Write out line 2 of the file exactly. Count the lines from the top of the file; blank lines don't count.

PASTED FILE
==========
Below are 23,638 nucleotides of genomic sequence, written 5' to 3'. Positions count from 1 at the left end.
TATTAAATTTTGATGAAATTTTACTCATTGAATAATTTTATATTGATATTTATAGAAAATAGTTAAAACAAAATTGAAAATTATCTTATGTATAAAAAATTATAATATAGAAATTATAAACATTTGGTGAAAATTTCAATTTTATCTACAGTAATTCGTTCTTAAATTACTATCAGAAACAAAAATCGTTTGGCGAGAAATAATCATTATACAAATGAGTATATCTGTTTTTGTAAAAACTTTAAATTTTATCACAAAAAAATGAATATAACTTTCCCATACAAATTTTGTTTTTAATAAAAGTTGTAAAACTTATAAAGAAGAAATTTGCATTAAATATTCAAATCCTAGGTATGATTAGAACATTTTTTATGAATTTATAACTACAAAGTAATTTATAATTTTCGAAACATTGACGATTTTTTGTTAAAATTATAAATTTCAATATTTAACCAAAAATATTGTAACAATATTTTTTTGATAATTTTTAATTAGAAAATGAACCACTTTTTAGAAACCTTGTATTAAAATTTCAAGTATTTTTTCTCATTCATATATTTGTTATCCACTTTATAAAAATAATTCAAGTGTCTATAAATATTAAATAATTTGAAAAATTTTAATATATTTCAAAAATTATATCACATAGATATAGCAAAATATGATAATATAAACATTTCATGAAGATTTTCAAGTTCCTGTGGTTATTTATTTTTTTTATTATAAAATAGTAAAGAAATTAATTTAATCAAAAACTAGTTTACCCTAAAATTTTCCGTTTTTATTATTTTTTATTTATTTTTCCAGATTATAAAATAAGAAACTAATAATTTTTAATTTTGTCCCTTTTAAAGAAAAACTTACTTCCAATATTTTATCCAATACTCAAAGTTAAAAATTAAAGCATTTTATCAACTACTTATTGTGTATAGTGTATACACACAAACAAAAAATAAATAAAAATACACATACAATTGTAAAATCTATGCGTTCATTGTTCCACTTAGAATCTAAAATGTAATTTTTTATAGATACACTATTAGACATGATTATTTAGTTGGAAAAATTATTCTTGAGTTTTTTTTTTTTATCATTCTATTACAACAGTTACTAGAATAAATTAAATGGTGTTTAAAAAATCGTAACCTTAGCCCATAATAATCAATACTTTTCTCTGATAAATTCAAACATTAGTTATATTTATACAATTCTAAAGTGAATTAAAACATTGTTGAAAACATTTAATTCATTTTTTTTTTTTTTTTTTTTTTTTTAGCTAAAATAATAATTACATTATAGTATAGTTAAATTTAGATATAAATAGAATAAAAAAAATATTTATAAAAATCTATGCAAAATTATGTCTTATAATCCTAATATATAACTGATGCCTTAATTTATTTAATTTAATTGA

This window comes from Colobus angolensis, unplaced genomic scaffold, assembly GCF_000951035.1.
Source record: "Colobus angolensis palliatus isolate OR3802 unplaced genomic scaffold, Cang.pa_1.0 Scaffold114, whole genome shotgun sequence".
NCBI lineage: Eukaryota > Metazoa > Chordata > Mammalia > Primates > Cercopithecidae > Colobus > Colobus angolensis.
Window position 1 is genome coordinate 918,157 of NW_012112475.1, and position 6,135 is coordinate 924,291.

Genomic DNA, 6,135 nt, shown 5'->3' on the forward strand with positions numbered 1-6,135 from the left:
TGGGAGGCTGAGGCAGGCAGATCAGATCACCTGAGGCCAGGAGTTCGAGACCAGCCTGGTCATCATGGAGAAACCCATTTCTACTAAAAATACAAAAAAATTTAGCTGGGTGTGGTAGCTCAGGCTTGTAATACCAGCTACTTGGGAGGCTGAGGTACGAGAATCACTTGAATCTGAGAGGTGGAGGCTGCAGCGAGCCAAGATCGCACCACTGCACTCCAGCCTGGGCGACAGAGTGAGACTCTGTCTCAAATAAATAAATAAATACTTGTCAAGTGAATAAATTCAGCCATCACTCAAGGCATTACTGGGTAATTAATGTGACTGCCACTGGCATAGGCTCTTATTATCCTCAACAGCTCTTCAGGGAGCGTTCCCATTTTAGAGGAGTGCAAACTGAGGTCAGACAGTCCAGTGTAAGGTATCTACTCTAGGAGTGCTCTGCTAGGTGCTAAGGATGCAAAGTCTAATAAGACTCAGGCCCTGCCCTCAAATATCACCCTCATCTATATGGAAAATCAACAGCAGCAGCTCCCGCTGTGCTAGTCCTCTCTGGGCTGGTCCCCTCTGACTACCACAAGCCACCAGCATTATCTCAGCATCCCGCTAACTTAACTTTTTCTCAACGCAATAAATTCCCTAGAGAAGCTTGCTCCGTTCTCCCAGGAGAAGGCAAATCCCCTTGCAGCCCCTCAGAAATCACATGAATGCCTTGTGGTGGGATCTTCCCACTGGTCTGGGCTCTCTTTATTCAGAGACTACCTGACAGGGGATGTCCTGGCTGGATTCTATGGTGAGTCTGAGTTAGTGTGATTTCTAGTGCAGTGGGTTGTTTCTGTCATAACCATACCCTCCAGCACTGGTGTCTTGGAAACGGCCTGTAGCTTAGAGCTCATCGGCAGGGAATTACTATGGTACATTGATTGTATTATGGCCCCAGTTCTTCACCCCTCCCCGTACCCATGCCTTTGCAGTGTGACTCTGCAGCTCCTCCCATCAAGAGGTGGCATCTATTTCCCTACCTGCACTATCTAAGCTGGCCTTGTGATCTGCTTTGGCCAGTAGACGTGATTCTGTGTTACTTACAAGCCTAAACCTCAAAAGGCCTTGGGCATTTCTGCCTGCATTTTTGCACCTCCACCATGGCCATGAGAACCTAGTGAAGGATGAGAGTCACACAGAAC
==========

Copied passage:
TATTAAATTTTGATGAAATTTTACTCATTGAATAATTTTATATTGATATTTATAGAAAATAGTTAAAACAAAATTGAAAATTATCTTATGTATAAAAAATTATAATATAGAAATTATAAACATTTGGTGAAAATTTCAATTTTATCTACAGTAATTCGTTCTTAAATTACTATCAGAAACAAAAATCGTTTGGCGAGAAATAATCATTATACAAATGAGTATATCTGTTTTTGTAAAAACTTTAAATTTTATCACAAAAAAATGAATATAACTTTCCCATACAAATTTTGTTTTTAATAAAAGTTGTAAAACTTATAAAGAAGAAATTTGCATTAAATATTCAAATCCTAGGTATGATTAGAACATTTTTTATGAATTTATAACTACAAAGTAATTTATAATTTTCGAAACATTGACGATTTTTTGTTAAAATTATAAATTTCAATATTTAACCAAAAATATTGTAACAATATTTTTTTGATAATTTTTAATTAGAAAATGAACCACTTTTTAGAAACCTTGTATTAAAATTTCAAGTATTTTTTCTCATTCATATATTTGTTATCCACTTTATAAAAATAATTCAAGTGTCTATAAATATTAAATAATTTGAAAAATTTTAATATATTTCAAAAATTATATCACATAGATATAGCAAAATATGATAATATAAACATTTCATGAAGATTTTCAAGTTCCTGTGGTTATTTATTTTTTTTATTATAAAATAGTAAAGAAATTAATTTAATCAAAAACTAGTTTACCCTAAAATTTTCCGTTTTTATTATTTTTTATTTATTTTTCCAGATTATAAAATAAGAAACTAATAATTTTTAATTTTGTCCCTTTTAAAGAAAAACTTACTTCCAATATTTTATCCAATACTCAAAGTTAAAAATTAAAGCATTTTATCAACTACTTATTGTGTATAGTGTATACACACAAACAAAAAATAAATAAAAATACACATACAATTGTAAAATCTATGCGTTCATTGTTCCACTTAGAATCTAAAATGTAATTTTTTATAGATACACTATTAGACATGATTATTTAGTTGGAAAAATTATTCTTGAGTTTTTTTTTTTTATCATTCTATTACAACAGTTACTAGAATAAATTAAATGGTGTTTAAAAAATCGTAACCTTAGCCCATAATAATCAATACTTTTCTCTGATAAATTCAAACATTAGTTATATTTATACAATTCTAAAGTGAATTAAAACATTGTTGAAAACATTTAATTCATTTTTTTTTTTTTTTTTTTTTTTTTAGCTAAAATAATAATTACATTATAGTATAGTTAAATTTAGATATAAATAGAATAAAAAAAATATTTATAAAAATCTATGCAAAATTATGTCTTATAATCCTAATATATAACTGATGCCTTAATTTATTTAATTTAATTGA